Countries in south Asia are bracing themselves for an onslaught of climate disasters, as if managing the novel coronavirus disease (COVID-19) pandemic is not enough.
April is the prime month for cyclones to strike India, Bangladesh and Sri Lanka, while central and southern India are forecast to heat up faster than usual this spring, making heatwaves more likely. Normal to above-average monsoon rainfall could bring floods to parts of the country from June as well.Read More »
In an unsettled world, amid violent wars and imperial occupations, with all norms ruthlessly cast aside, did Kashmir really have a chance to be free? As unrest spreads, India, the vaunted “world’s largest democracy,” has imposed a total communications blackout. Kashmir is cut off from the world. With even the most conciliatory and collaborationist political leaders now under house arrest, one can only fear the worst for the rest of the region’s population.
For almost half a century, Kashmir has been ruled from Delhi with the utmost brutality. In 2009, the discovery of some 2,700 unmarked graves in three of the region’s twenty-two districts alone confirmed what had long been suspected: a decades-long history of disappearances and extrajudicial killings. Torture and rape of both women and men has been reported, but since the Indian Army is effectively above the law, its soldiers have impunity in perpetrating these atrocities and nobody can be charged with war crimes.Read More »
by Bharat Jhunjhunwala
United States President Donald Trump has prohibited US Banks from undertaking receipts and payments with Iran beginning November 4th. Global trade in oil is mainly undertaken in US Dollars. The ships carrying crude oil are mostly insured by US companies. Trump wants to bring Iran to its knees by prohibiting US banks and insurers from participating in the trade of Iran oil and thereby strangulating its oil exports.Read More »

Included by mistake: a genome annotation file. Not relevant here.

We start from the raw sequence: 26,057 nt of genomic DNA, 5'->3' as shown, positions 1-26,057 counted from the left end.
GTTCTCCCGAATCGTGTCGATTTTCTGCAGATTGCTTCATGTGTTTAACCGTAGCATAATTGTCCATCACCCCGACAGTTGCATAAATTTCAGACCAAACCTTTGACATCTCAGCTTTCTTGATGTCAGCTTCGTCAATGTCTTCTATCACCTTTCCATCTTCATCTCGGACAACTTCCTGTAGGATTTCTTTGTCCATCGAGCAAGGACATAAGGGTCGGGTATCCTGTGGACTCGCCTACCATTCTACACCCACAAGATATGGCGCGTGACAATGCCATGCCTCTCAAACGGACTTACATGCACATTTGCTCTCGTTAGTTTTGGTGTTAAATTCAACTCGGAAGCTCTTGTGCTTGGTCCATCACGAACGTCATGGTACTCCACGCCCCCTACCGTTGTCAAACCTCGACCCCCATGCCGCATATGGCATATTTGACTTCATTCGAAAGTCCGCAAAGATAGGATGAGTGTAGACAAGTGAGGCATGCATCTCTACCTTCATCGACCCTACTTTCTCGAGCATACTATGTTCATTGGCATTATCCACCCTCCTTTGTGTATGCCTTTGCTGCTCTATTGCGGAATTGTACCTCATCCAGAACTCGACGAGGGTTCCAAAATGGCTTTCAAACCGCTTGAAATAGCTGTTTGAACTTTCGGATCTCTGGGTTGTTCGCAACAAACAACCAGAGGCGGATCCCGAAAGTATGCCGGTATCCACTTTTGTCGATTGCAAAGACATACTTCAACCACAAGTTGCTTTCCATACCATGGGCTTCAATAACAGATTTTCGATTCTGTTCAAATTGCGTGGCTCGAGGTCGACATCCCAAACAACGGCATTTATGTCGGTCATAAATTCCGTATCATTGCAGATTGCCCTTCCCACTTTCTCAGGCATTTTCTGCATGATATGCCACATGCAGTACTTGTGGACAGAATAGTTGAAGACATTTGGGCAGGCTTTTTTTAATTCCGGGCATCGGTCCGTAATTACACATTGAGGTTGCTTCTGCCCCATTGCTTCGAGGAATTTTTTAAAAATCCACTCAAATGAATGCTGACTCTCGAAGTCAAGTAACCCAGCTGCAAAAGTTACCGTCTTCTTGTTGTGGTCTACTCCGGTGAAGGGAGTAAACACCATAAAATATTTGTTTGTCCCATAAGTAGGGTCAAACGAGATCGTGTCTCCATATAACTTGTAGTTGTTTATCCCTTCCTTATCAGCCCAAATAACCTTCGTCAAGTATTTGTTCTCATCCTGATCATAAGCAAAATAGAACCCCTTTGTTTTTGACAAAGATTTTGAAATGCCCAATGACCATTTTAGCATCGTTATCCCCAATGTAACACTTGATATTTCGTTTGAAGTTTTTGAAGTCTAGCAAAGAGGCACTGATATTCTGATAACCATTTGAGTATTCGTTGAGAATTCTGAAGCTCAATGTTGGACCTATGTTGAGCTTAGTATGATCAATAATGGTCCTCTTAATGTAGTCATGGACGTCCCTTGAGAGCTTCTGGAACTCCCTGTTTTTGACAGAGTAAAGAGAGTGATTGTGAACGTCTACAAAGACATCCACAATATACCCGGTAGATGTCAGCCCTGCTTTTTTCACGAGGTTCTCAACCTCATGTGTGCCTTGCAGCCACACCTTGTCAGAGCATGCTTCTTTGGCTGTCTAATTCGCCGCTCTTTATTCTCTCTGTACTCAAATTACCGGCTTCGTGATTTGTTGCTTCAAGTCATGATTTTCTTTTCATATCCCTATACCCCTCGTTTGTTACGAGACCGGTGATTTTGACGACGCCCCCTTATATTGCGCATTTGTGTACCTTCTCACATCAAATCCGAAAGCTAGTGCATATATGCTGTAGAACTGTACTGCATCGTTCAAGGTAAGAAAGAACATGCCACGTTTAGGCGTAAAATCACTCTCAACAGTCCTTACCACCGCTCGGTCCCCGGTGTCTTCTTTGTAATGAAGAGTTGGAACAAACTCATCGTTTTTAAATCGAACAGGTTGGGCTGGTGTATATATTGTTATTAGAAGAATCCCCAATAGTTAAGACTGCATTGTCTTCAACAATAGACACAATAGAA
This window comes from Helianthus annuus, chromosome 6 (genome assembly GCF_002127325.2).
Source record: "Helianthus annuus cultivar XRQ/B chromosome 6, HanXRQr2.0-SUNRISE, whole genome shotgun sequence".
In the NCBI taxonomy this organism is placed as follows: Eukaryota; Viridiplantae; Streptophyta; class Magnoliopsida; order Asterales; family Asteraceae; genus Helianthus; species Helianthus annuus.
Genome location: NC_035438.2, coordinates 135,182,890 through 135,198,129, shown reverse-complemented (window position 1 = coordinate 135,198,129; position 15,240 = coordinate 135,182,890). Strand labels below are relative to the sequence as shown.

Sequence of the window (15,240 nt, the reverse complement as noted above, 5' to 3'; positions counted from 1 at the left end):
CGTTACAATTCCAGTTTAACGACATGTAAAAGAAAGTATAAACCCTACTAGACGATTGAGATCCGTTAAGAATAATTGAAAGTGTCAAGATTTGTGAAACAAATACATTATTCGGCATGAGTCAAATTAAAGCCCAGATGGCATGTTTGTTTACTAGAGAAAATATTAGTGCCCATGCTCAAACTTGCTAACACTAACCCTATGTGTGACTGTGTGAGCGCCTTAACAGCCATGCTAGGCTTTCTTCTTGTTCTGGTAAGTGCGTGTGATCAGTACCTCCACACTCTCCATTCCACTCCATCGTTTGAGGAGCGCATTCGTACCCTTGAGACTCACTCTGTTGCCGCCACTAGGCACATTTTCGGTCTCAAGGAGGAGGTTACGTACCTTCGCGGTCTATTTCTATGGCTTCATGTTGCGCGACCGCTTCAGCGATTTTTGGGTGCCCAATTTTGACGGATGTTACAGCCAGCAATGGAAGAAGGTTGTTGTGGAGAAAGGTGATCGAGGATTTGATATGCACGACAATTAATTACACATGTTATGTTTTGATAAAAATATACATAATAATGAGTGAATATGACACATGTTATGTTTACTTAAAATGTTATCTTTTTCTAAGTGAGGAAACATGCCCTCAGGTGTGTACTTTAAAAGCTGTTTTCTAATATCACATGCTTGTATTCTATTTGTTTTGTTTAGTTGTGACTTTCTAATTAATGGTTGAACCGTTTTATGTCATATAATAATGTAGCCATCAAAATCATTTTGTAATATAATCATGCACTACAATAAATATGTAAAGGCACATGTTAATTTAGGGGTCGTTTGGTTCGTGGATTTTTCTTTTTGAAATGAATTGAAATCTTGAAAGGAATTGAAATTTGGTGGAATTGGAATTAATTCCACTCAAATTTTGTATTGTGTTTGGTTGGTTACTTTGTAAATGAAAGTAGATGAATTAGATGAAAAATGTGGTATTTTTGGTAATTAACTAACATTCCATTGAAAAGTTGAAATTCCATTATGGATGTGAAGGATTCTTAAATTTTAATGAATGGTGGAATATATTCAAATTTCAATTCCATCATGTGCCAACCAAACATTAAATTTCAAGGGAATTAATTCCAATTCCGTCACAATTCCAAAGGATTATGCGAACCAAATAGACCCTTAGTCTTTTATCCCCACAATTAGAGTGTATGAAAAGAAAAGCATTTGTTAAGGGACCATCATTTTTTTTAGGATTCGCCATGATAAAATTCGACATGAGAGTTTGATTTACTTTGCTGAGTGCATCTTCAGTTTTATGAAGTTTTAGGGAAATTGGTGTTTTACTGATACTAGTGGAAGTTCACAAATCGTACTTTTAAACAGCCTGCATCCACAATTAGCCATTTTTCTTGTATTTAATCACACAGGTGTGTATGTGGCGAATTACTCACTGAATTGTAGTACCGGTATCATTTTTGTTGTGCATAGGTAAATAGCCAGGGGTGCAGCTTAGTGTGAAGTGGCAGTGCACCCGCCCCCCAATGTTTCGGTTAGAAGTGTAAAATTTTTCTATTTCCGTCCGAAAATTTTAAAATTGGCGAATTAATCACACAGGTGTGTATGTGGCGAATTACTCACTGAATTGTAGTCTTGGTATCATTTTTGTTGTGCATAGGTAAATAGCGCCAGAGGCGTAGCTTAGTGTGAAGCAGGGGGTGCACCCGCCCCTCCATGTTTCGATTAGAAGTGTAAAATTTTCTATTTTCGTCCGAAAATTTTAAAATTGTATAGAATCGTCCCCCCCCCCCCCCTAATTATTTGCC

by Farooque Chowdhury
Frontier | Vol. 51, No.13, Sep 30 – Oct 6, 2018
The long Rohingya run is passing more than a year in its current phase—a huge number of the Rohingyaas in Bangladesh. Amidst diplomatic dialogues, and imperialist intrigues the Rohingyaas staying in Bangladesh are passing difficult days.
The Rohingyaas’ days are harsh and hard, very difficult to bear. Their days are uncertain and undignified also. Living on doles is not a dignified life. Moreover, dignity dries down when imperialism appears friend. Imperialism’s “friendly” posture creates a lot of critical questions. Nowhere and never imperialism was friend of any people struggling for survival and justice, for democratic rights, for dignity as the two interests—people’s and imperialism’s—are diametrically opposite, contradictory. Read More »
Misrepresentation creates confusion, and confusion misleads many. Misrepresentation is unfair also as it carries seeds of injustice.
A recent two-parts-article in a Dhaka English daily (“Karl Marx in Bangladesh”, The Daily Star, Dhaka, May 5 and 6, 2018, https://www.thedailystar.net/opinion/perspective/karl-marx-bangladesh-1571515and https://www.thedailystar.net/opinion/perspective/karl-marx-bangladesh-part-2-1571884) is an example of this practice.Read More »
Nepal’s Prime Minister Khadga Prasad Sharma Oli at the forecourt of Rashtrapati Bhavan in New Delhi on April 7, 2018. Credit: Reuters/Altaf Hussain
Kathmandu: The May 17 merger between the Communist Party of Nepal-Unified Marxists Leninists (CPN-UML) and the Communist Party of Nepal (Maoist Center), the first and the third largest parties in the Nepali legislature, had been on the cards for the past six months.
On the eve of the provincial and federal elections last year, the two parties had announced an electoral alliance and an eventual merger. But even though the Left alliance together secured a nearly two-thirds majority in the elections on the common planks of ‘stability’ and ‘prosperity’, the merger kept being pushed back for a number of reasons.Read More »